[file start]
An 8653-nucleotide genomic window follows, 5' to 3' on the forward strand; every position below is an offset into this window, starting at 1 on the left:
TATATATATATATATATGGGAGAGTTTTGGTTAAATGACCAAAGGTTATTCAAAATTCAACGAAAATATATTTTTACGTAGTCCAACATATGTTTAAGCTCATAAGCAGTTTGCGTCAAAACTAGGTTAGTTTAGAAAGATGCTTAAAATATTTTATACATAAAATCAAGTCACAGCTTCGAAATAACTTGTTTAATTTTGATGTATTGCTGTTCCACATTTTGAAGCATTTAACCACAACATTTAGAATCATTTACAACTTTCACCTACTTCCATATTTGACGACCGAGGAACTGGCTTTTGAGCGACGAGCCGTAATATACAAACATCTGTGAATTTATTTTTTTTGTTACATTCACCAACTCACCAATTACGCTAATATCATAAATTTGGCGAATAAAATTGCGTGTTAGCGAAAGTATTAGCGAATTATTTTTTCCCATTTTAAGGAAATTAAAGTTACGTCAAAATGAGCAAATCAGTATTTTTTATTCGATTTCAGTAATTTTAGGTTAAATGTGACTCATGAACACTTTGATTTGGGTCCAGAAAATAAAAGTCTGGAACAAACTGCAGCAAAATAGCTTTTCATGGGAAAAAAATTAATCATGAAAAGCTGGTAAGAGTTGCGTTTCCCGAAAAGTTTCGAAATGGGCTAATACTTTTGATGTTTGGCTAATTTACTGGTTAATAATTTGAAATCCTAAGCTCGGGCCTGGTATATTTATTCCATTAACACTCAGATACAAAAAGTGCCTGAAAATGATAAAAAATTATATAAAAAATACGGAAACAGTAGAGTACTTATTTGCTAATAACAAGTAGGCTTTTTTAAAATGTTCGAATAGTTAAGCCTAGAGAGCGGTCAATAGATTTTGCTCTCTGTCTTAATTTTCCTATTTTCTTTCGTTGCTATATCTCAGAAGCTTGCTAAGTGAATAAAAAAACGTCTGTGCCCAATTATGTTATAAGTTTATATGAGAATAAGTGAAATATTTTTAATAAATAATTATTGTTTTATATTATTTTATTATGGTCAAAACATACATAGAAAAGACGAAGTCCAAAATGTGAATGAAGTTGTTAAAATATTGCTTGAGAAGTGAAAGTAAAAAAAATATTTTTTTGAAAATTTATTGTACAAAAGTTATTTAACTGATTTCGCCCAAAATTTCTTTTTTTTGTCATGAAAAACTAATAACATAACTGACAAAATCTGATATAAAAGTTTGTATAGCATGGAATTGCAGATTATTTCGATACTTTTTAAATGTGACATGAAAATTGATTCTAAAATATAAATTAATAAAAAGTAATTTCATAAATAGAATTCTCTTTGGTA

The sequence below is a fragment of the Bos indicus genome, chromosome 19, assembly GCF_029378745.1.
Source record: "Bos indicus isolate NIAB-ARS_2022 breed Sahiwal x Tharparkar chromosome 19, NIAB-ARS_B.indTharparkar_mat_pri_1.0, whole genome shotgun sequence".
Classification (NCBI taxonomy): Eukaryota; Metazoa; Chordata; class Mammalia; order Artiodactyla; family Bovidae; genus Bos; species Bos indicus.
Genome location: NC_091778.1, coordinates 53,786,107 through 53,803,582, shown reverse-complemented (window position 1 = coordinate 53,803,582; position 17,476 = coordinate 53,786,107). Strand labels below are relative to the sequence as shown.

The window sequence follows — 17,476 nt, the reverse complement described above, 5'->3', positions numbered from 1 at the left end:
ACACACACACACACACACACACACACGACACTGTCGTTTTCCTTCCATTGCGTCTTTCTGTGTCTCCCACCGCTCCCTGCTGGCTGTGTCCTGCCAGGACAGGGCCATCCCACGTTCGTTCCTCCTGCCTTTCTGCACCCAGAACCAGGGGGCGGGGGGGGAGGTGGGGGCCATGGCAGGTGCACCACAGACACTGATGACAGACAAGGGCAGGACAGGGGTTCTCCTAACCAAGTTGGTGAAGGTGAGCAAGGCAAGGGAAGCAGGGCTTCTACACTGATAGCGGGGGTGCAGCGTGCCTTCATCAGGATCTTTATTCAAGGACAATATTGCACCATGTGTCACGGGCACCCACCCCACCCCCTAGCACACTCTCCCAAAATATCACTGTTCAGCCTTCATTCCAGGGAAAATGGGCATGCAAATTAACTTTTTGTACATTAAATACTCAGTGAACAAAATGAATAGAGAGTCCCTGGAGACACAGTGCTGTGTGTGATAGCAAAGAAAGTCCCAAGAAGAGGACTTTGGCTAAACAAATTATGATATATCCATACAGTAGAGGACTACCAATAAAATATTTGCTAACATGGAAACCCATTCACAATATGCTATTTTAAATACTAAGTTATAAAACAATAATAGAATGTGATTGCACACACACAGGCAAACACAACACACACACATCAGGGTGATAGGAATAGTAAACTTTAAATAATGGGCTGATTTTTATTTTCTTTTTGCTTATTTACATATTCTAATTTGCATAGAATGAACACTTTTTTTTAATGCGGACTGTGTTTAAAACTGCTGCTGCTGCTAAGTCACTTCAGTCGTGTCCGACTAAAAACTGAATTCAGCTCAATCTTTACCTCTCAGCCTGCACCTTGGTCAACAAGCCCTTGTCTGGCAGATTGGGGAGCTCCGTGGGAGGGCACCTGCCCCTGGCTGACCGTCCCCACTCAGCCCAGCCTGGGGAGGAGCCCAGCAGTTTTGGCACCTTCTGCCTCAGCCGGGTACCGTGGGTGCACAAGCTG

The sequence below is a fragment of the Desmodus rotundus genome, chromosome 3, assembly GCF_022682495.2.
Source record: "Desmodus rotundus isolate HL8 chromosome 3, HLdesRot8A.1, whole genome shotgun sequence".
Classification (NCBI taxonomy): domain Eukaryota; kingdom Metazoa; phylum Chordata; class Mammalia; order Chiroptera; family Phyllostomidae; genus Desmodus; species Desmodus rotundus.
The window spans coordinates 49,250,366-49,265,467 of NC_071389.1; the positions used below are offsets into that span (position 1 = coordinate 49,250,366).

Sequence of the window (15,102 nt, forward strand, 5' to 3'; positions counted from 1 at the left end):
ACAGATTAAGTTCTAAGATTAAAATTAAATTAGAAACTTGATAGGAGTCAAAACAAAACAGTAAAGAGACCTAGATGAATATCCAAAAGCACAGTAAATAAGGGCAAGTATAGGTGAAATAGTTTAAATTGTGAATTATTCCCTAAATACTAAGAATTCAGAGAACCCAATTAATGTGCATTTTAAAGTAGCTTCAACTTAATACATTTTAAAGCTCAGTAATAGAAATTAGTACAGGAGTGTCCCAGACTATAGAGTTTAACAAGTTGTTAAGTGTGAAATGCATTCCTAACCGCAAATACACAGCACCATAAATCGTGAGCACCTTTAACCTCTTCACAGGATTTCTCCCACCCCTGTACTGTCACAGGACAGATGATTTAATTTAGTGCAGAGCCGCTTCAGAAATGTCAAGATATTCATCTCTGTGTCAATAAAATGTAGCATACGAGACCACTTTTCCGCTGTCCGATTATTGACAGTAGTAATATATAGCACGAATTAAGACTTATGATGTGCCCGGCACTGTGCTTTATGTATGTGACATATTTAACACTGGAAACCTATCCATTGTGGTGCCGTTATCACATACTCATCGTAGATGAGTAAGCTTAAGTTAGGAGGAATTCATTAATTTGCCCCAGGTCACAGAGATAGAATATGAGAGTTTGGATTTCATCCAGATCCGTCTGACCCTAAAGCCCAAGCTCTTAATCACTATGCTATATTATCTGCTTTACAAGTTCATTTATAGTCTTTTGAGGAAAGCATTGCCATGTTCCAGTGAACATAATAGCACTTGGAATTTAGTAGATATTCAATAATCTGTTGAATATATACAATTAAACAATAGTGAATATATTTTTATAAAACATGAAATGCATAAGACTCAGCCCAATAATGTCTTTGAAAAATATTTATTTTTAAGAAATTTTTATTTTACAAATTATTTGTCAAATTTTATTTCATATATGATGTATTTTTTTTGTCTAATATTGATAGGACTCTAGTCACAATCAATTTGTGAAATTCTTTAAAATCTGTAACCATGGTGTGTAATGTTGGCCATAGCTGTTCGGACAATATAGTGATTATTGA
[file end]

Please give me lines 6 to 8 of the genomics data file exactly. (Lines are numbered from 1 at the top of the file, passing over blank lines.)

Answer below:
Genome location: NC_091778.1, coordinates 53,786,107 through 53,803,582, shown reverse-complemented (window position 1 = coordinate 53,803,582; position 17,476 = coordinate 53,786,107). Strand labels below are relative to the sequence as shown.

The window sequence follows — 17,476 nt, the reverse complement described above, 5'->3', positions numbered from 1 at the left end:
ACACACACACACACACACACACACACGACACTGTCGTTTTCCTTCCATTGCGTCTTTCTGTGTCTCCCACCGCTCCCTGCTGGCTGTGTCCTGCCAGGACAGGGCCATCCCACGTTCGTTCCTCCTGCCTTTCTGCACCCAGAACCAGGGGGCGGGGGGGGAGGTGGGGGCCATGGCAGGTGCACCACAGACACTGATGACAGACAAGGGCAGGACAGGGGTTCTCCTAACCAAGTTGGTGAAGGTGAGCAAGGCAAGGGAAGCAGGGCTTCTACACTGATAGCGGGGGTGCAGCGTGCCTTCATCAGGATCTTTATTCAAGGACAATATTGCACCATGTGTCACGGGCACCCACCCCACCCCCTAGCACACTCTCCCAAAATATCACTGTTCAGCCTTCATTCCAGGGAAAATGGGCATGCAAATTAACTTTTTGTACATTAAATACTCAGTGAACAAAATGAATAGAGAGTCCCTGGAGACACAGTGCTGTGTGTGATAGCAAAGAAAGTCCCAAGAAGAGGACTTTGGCTAAACAAATTATGATATATCCATACAGTAGAGGACTACCAATAAAATATTTGCTAACATGGAAACCCATTCACAATATGCTATTTTAAATACTAAGTTATAAAACAATAATAGAATGTGATTGCACACACACAGGCAAACACAACACACACACATCAGGGTGATAGGAATAGTAAACTTTAAATAATGGGCTGATTTTTATTTTCTTTTTGCTTATTTACATATTCTAATTTGCATAGAATGAACACTTTTTTTTAATGCGGACTGTGTTTAAAACTGCTGCTGCTGCTAAGTCACTTCAGTCGTGTCCGACTAAAAACTGAATTCAGCTCAATCTTTACCTCTCAGCCTGCACCTTGGTCAACAAGCCCTTGTCTGGCAGATTGGGGAGCTCCGTGGGAGGGCACCTGCCCCTGGCTGACCGTCCCCACTCAGCCCAGCCTGGGGAGGAGCCCAGCAGTTTTGGCACCTTCTGCCTCAGCCGGGTACCGTGGGTGCACAAGCTG